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we're actually working on a Remote Music Library organizer using javascript and I'd like to know if there's a way to download using js the last 128bytes of an MP3 file in order to get its ID3 Tags. thanks.

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2 Answers 2

up vote 2 down vote accepted

You can't do that with just JavaScript. You'll need something on the server (what exactly depends on your server-side technology) to read the relevant part of the file. Then in JavaScript you can just call that server-side part.

Update 1

The HTTP protocol has support for downloading files in parts (which is what the). But of course HTTP knows nothing of MP3 files, so you'll have to know what range of the file contains the ID3 tag in your JavaScript.

Update 2

It seems way more feasible than I initially expected to download just a chunk of a URL in pure JavaScript:

xhr = new XMLHttpRequest();
xhr.open("GET", "http://<your domain>/");
xhr.setRequestHeader("Range", "bytes=-256");
xhr.send();

This requests the last 256 bytes of the remote file.

Note that of course your request is subject to the usual same-origin limitations, so you can only use it to retrieve files from the server that contains your original HTML/JavaScript.

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1  
thanks, found this: stackoverflow.com/questions/1798879/… –  Amine Chalghoum Dec 4 '12 at 14:12
    
Looks good, if your server uses Python. I was looking at some of the more recent HTML5 APIs to see what they support. But so far all the partial file access is for client-side files only, so that doesn't help you. –  Frank van Puffelen Dec 4 '12 at 14:13
1  
ID3v1 is always in the last 256 (or was it 512?) bytes. So a single ranged HTTP request would be fine. –  ThiefMaster Dec 4 '12 at 14:22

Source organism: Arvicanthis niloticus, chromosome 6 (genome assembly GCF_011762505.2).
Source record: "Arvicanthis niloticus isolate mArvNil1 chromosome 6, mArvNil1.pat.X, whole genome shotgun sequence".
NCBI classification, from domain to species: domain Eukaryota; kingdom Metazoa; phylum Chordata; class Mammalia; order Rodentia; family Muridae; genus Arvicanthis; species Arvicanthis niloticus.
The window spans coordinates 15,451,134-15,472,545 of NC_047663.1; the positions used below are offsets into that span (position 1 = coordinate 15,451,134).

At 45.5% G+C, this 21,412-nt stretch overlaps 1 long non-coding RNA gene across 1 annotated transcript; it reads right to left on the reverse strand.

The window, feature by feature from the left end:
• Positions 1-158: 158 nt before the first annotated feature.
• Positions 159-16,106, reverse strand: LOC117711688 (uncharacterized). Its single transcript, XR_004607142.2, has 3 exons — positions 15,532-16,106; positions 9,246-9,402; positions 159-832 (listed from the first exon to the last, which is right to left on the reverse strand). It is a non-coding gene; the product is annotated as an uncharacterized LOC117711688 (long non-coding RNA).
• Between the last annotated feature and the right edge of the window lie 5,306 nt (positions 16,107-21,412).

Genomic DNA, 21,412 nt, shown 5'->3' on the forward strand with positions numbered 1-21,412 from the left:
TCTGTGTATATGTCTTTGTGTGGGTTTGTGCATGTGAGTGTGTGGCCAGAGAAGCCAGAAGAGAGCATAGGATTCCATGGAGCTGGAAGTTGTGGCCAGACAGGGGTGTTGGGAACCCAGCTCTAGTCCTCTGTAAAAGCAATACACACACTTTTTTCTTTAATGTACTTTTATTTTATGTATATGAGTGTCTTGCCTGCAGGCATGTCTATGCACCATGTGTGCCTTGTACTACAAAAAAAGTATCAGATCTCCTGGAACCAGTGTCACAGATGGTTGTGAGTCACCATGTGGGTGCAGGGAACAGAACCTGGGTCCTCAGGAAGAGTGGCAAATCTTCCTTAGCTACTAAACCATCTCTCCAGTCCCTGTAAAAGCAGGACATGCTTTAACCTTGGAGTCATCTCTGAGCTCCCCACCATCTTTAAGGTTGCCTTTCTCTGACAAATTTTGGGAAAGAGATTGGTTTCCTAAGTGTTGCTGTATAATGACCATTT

+1 for the update about the Range header. I've used this to support exploring the contents of a .zip, which has stuff at the end telling you where to look for the directory information. It meant that I could build a browser-based UI for exploring inside very large zips without downloading the whole zip. –  Daniel Earwicker Dec 4 '12 at 14:45
    
Yeah, I was quite impressed with how far I could get quite easily with requesting ranges. I initially looked at the File APIs in the HTML5 family. But once again the answer seems to be in good-old HTTP - an impressive spec if ever I saw one. –  Frank van Puffelen Dec 4 '12 at 14:49

Withouth using a server-sided programming language: no.

You could use Ajax and PHP (or any other programming language) to get the ID3 tag.

With jQuery it looks something like this:

function getInfo(func) {
$.ajax({
    url: "mp3info.php?file=" + url,
    dataType: "json",
    ready: function(result) {
        func(result);
    }
});
}

And you use it like this:

getInfo(function(mp3info) {
    alert(mp3info.id3);
});

Then your PHP file looks something like this:

<?php
$info = array(); //The MP3 info array
echo json_encode($info, true);
?>
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thanks, gonna test it right away –  Amine Chalghoum Dec 4 '12 at 14:19
    
Don't forget to write your own function for getting MP3 information. Also in my Javascript example you have to have a id3 key in the information array. –  Dillen Meijboom Dec 4 '12 at 14:30

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